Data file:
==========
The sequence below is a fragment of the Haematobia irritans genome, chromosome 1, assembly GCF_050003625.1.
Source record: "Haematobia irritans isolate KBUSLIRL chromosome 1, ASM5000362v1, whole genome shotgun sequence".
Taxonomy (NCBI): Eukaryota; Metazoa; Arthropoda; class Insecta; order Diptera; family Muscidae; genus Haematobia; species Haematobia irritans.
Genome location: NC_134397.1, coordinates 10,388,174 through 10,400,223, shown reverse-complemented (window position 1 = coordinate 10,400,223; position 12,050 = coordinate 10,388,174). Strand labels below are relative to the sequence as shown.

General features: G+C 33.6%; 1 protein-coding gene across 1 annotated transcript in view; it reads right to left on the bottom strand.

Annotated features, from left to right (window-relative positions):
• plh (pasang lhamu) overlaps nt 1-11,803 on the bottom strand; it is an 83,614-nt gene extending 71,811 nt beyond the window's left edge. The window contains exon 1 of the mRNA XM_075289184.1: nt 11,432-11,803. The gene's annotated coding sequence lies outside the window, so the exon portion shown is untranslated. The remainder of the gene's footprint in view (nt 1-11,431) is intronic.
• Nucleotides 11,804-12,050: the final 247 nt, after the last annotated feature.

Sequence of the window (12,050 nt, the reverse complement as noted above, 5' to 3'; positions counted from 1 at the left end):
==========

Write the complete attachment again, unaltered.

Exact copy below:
The sequence below is a fragment of the Haematobia irritans genome, chromosome 1, assembly GCF_050003625.1.
Source record: "Haematobia irritans isolate KBUSLIRL chromosome 1, ASM5000362v1, whole genome shotgun sequence".
Taxonomy (NCBI): Eukaryota; Metazoa; Arthropoda; class Insecta; order Diptera; family Muscidae; genus Haematobia; species Haematobia irritans.
Genome location: NC_134397.1, coordinates 10,388,174 through 10,400,223, shown reverse-complemented (window position 1 = coordinate 10,400,223; position 12,050 = coordinate 10,388,174). Strand labels below are relative to the sequence as shown.

General features: G+C 33.6%; 1 protein-coding gene across 1 annotated transcript in view; it reads right to left on the bottom strand.

Annotated features, from left to right (window-relative positions):
• plh (pasang lhamu) overlaps nt 1-11,803 on the bottom strand; it is an 83,614-nt gene extending 71,811 nt beyond the window's left edge. The window contains exon 1 of the mRNA XM_075289184.1: nt 11,432-11,803. The gene's annotated coding sequence lies outside the window, so the exon portion shown is untranslated. The remainder of the gene's footprint in view (nt 1-11,431) is intronic.
• Nucleotides 11,804-12,050: the final 247 nt, after the last annotated feature.

Sequence of the window (12,050 nt, the reverse complement as noted above, 5' to 3'; positions counted from 1 at the left end):